This week we are re-visiting popular a post you may have missed. Enjoy.
Before I retired, I was an elementary school teacher, then an editor at several magazines. I’ve been a volunteer at PRC for about seven years now. My first tutoring assignment was working one-on-one with a mother who had three little kids. The oldest one had started kindergarten, and the mom couldn’t communicate with his teacher. We met weekly for a couple of years. I often thought: it would be so hard to live in a country and not be able to speak the language!
One of the things I really like about PRC is that volunteers are appreciated and valued as much as the staff. A lot of places just want volunteers to raise money, not actually do anything. At PRC, volunteers run everything. That approach has kept me here all these years. Working with students makes me feel valued.
For a while, I helped a student study for the GED test. I’ve helped at the drop-in tutoring. I also coached students preparing for the US citizenship exam. Currently, I assist with a beginning level English class offered through College of DuPage and held at the PRC.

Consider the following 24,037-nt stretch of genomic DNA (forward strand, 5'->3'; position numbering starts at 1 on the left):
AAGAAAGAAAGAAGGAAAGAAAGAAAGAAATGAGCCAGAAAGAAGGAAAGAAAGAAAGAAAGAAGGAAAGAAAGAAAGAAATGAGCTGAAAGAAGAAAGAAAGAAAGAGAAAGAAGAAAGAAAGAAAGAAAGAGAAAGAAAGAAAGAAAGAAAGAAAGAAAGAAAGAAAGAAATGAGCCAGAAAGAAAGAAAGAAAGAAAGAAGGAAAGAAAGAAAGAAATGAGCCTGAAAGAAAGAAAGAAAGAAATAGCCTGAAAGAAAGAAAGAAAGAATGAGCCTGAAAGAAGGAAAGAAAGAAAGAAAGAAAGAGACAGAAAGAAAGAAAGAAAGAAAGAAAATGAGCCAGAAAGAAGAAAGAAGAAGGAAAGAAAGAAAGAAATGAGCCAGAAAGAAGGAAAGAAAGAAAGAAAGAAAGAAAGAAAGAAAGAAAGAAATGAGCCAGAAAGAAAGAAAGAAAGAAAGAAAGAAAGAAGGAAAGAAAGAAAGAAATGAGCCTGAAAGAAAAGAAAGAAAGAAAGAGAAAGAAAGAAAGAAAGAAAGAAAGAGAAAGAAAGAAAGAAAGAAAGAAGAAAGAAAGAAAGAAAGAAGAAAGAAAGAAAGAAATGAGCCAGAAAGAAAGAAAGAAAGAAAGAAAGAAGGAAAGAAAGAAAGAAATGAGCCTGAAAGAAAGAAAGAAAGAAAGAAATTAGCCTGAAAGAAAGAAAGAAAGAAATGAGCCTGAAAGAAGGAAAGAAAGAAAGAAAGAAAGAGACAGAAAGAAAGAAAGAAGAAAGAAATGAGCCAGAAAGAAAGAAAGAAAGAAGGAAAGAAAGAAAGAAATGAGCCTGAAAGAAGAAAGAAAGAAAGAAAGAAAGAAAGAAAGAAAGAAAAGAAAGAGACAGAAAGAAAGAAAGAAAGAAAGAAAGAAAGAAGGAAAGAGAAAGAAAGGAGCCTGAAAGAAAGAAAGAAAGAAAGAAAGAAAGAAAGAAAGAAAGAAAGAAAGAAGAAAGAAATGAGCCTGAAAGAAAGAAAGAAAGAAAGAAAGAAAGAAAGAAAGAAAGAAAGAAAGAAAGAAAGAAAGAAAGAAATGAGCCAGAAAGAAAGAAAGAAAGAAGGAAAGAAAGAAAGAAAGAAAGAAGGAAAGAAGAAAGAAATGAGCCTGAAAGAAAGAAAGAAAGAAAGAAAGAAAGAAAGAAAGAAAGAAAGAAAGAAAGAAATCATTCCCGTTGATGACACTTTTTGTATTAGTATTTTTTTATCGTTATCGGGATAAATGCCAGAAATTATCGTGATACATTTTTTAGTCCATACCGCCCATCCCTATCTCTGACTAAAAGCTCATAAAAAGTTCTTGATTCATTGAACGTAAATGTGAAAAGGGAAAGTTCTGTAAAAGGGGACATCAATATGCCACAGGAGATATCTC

There is a huge variety of languages represented in our class. Unfortunately, typical class materials assume people have been to school in their native country and reading and writing are things they already know. Our instructor realized that some of the students were getting nothing out of the class—because they had never been to school!
Recently, I had a wonderful breakthrough. One of my students finally began to understand what reading is–not how to read, but the concept that letters make words, and when you put them on paper you can read them back. That took us a year. Now, I have fun writing down what she says and helping her read it back.
One of my students told me he decided he to learn English when he couldn’t make a gas pump work to fill up his car. Another customer at the station finally told him, there was a sign on the pump that explained it was out of order—but he couldn’t read it.
Everything my students do is ten times more difficult because they don’t know the language…going to the store…the doctor…pumping gas. They can’t get jobs; they have very limited opportunities.
We take things like going to school and learning to read for granted. This work reminds me how very, very grateful I am, that I grew up in this country with all its advantages.